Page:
The third degree

The third degree
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First Published: Sat, Jun 07 2008. 12 12 AM IST

Updated: Sat, Jun 07 2008. 12 12 AM IST
Watson Fitness
“Get your exercise clothes and bring a stretcher for later,” Zarine Watson signed off ominously when I called her for an appointment. With many painful sessions of ab crunches under the belt I was no gym newbie to be scared so easily. But it soon turned out that Watson, much like her compact gym, packed quite a punch.
Watson’s personalized gym is a bungalow, packed to the rafters with hi-tech exercise equipment. Easily mistaken for a cozy little spa, the building stands by a quaint lane in a residential suburb of the city.
At first glance, Watson doesn’t look like the sort of instructor who could lead you to a stretcher —a little over 5ft tall, with a French manicure and high ponytail, and sipping green tea.
The ground floor has seven Gravity Training System (GTS) machines, which Watson uses for individual and group sessions. With about 200 exercises that can be done on almost all muscle groups, each machine could be a complete gymnasium in itself. Though Watson made it look as easy as a playground slide, I didn’t exactly have an easy time on it. But it was something new and as someone thoroughly jaded by the gym routine, I enjoyed it.
Watson’s gym also has regular equipment, including treadmills, the VibroGym and the Stability Swiss Balls found in other gyms, along with the Power Slide (a flat sheet on which you can stand and slide from side to side) and Bosu (a stability ball with a flat base).
Most of her clients are from showbiz and workouts are only by appointment. “If you cancel, I’ll send my men after you,” Watson jokes. I went through the entire gamut under her supervision, and came out unscathed.
Pros:A great option if you’re looking for a highly personalized exercise regime; an alternative to the cookie-cutter, big gym workouts.
Cons: You may be too busy looking at Bipasha Basu and Hrithik Roshan to concentrate on your workout.
Cash: Rs1,500 upwards per session.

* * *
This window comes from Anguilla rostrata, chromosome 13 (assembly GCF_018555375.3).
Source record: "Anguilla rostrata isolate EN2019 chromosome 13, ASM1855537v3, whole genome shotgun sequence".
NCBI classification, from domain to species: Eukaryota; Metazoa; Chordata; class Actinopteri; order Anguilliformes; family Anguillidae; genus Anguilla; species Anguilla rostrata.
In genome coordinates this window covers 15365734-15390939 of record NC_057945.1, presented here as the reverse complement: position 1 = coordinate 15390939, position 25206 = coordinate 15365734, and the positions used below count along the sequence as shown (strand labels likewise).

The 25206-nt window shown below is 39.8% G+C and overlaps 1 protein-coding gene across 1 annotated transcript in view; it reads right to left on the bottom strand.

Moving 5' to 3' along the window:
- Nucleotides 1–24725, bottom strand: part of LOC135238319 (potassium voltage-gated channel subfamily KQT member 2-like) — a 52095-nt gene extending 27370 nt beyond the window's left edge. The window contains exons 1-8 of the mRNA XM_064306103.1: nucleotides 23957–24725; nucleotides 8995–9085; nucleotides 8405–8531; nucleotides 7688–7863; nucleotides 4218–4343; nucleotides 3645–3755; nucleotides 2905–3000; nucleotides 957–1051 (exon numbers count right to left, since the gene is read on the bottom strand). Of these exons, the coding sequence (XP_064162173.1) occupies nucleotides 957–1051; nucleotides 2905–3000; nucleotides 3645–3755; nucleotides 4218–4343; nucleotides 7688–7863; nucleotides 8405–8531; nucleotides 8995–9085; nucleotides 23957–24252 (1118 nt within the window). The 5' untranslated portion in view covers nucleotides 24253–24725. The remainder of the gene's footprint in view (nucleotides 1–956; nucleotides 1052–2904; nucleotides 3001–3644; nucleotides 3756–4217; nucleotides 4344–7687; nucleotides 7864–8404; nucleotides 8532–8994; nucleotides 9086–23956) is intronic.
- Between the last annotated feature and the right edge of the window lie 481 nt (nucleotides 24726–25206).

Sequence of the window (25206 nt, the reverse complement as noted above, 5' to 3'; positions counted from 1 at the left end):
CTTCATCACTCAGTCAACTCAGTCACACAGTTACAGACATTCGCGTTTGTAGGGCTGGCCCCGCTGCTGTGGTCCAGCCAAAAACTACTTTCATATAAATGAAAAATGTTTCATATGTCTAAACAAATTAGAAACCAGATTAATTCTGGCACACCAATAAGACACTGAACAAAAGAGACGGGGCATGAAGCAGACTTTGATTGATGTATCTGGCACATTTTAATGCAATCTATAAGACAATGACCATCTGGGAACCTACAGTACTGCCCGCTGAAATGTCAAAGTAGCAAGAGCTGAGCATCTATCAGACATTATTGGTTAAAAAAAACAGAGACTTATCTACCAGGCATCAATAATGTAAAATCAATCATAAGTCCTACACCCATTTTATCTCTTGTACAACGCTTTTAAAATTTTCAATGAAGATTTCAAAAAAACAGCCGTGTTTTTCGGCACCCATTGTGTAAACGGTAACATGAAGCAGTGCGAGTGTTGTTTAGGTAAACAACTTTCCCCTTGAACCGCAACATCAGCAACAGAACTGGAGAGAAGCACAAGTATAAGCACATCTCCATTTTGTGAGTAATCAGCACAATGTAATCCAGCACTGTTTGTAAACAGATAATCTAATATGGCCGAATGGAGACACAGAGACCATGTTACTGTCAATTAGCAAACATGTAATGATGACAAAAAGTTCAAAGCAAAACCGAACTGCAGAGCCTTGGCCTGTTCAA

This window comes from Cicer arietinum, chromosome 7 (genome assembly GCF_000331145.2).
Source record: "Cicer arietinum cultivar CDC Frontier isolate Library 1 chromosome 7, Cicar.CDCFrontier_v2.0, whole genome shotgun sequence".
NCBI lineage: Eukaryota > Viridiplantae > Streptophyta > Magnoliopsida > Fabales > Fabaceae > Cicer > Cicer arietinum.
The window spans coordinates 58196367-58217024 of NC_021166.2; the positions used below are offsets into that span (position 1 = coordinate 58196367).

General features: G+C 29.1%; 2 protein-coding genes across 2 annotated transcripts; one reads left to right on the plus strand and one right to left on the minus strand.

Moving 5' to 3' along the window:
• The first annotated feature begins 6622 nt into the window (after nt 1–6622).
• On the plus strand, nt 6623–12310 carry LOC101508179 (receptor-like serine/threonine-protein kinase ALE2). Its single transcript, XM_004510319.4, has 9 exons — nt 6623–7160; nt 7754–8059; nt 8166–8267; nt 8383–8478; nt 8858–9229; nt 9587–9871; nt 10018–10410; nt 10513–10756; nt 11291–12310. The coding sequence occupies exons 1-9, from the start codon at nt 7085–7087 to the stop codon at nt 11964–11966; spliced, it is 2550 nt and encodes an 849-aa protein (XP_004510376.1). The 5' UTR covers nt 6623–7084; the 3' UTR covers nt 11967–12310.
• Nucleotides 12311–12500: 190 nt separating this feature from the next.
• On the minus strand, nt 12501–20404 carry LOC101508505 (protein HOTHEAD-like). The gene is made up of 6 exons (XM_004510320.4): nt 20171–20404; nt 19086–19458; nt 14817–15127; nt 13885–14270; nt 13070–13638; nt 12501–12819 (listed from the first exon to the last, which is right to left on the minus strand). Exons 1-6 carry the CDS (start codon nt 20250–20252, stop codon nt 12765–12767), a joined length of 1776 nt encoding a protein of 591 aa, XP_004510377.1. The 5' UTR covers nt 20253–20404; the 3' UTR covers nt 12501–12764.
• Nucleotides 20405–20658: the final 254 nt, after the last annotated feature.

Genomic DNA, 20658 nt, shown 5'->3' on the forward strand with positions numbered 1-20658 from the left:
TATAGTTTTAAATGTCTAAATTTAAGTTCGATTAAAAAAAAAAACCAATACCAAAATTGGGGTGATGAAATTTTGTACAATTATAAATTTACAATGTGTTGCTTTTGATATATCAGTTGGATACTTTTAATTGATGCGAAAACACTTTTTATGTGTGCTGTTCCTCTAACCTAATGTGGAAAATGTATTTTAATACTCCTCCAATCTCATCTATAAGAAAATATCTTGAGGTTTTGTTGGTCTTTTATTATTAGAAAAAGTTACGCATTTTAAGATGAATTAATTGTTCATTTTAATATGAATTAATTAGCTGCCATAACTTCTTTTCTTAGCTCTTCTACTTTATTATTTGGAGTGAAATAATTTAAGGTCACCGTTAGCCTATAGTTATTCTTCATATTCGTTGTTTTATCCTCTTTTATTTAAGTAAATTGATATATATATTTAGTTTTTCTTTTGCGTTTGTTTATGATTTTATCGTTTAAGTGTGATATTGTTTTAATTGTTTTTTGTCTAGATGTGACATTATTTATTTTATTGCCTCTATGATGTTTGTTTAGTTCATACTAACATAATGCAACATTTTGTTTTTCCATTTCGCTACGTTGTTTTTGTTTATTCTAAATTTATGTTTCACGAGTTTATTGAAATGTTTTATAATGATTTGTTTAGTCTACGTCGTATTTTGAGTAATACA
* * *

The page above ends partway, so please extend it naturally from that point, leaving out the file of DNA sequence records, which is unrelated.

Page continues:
At Bungalow 6-B, 20th Road, Khar (W), Mumbai
Krumping
The dance studio reverberated with hooting, clapping and thumping as I entered for my first krumping session. Krumping is an African-American street dance form that developed in south-central Los Angeles. “It began as a way to release anger and aggression in a non-violent way,” Melvin Louis, the instructor, says. My first instinct was to bolt, but I resisted. If the schoolgirl with red highlights could do it, so could I.
Trying to mimic Louis, with my arms in the air, I tried to clap my hands twice, jump, spin around 180 degrees, all at the same time, lost my balance and hit the person next to me. Who said this was non-violent?
The others around me, in co-ordinated movements, were slapping their thighs, stomping their feet, swaying their bodies, and every routine ended with a loud “hey!” “Louder,” Louis shouted. Inspired, I mustered all the frustration and anger that I could, took a deep breath and shouted, “Hey!” Compared to the regulars, it came out as a mere whimper.
Pros:A fun cardio workout that also works the ab muscles.
Cons:Only for those who can muster enough angst and are young in mind and body.
Cash: Rs150 per session.
At Arts in Motion Studio, Sion (East), Mumbai
Power Plate Studio
“Fifteen minutes on this machine is as good as working out in the gym for 45 minutes. Busy professionals will save so much time and after all, time is money”. The Power Plate person sells the workout with practised ease.